Wednesday, May 2, 2012
More On The Ongoing Depression
Last summer I argued on Seeking Alpha that, after 4.5 quarters of tepid growth during the period Q2 2009 - Q2 2010, the economy plunged back into recession in Q3 2010 and remained there. As part of my argument, I pointed out that, if inflation were calculated the way it used to be (with food and energy prices included in the formula), the GDP deflator would be greater than GDP growth for most "post-recession" quarters, as defined by the National Bureau of Economic Research.
Consulting economist Walter J. "John" Williams of Shadow Government Statistics takes this concept one step further. Adding back food and energy prices to the GDP deflator from 2000-present, Mr. Williams concludes that the U.S. has been in near-continuous recession since the early 2000's tech crash. Using Mr. Williams's methodology, even nominal GDP gains during the "boom times" of 2002-2006 were nullified by rising food and energy costs.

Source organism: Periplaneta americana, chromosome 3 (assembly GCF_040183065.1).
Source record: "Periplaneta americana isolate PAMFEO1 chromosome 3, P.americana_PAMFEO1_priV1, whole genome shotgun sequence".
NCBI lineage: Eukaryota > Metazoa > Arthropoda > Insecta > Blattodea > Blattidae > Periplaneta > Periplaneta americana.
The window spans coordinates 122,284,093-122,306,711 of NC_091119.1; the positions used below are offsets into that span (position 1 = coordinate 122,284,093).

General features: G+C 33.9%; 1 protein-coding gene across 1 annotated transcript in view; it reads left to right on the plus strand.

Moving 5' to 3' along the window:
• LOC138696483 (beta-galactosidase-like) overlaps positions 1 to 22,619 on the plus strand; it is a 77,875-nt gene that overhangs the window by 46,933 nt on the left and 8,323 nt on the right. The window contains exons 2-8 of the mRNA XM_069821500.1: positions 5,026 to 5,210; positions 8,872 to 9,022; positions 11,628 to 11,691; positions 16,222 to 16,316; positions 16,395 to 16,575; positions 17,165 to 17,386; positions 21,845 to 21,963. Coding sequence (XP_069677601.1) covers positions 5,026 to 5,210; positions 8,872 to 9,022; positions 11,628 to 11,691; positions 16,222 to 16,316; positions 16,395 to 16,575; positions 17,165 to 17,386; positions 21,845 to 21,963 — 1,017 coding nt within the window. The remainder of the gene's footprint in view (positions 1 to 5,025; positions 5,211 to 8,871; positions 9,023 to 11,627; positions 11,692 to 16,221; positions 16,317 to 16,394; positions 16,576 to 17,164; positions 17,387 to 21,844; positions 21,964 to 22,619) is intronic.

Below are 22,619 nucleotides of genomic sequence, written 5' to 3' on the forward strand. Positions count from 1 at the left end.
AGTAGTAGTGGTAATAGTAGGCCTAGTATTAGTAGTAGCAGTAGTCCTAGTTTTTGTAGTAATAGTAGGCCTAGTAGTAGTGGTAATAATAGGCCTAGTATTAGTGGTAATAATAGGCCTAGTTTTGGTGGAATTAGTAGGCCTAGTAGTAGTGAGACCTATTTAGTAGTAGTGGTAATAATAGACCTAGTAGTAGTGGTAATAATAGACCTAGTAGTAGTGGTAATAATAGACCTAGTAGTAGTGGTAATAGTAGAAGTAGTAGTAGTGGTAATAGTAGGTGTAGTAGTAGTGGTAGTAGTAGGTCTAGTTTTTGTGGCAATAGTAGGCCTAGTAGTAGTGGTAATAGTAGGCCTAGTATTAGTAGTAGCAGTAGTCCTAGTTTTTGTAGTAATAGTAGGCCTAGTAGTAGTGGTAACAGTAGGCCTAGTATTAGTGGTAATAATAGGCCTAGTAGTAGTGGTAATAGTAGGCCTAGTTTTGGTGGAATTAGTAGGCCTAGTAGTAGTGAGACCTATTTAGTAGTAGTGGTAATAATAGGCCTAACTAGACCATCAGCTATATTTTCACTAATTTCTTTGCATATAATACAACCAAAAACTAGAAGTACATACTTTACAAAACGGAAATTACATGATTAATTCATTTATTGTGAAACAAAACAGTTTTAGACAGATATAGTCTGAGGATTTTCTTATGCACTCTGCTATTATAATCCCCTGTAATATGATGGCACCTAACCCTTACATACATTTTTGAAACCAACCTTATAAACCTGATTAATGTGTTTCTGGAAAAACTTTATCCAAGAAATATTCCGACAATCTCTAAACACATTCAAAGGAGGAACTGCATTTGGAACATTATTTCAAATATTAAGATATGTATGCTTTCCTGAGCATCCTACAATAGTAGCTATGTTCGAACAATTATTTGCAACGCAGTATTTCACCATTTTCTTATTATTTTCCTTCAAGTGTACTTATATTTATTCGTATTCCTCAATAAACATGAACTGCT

So, if we've been in a near-continuous recession for more than a decade (i.e. a depression), why did the economy appear healthy during most of the Bush years? And why does there appear to be a small post-crisis recovery taking place?
The $7 trillion illusion of prosperity of 2002-2006 was put on the mortgage and the personal credit card...
... and the illusion of the post-crisis recovery has been made possible, in large part, by adding $5 trillion to the national debt.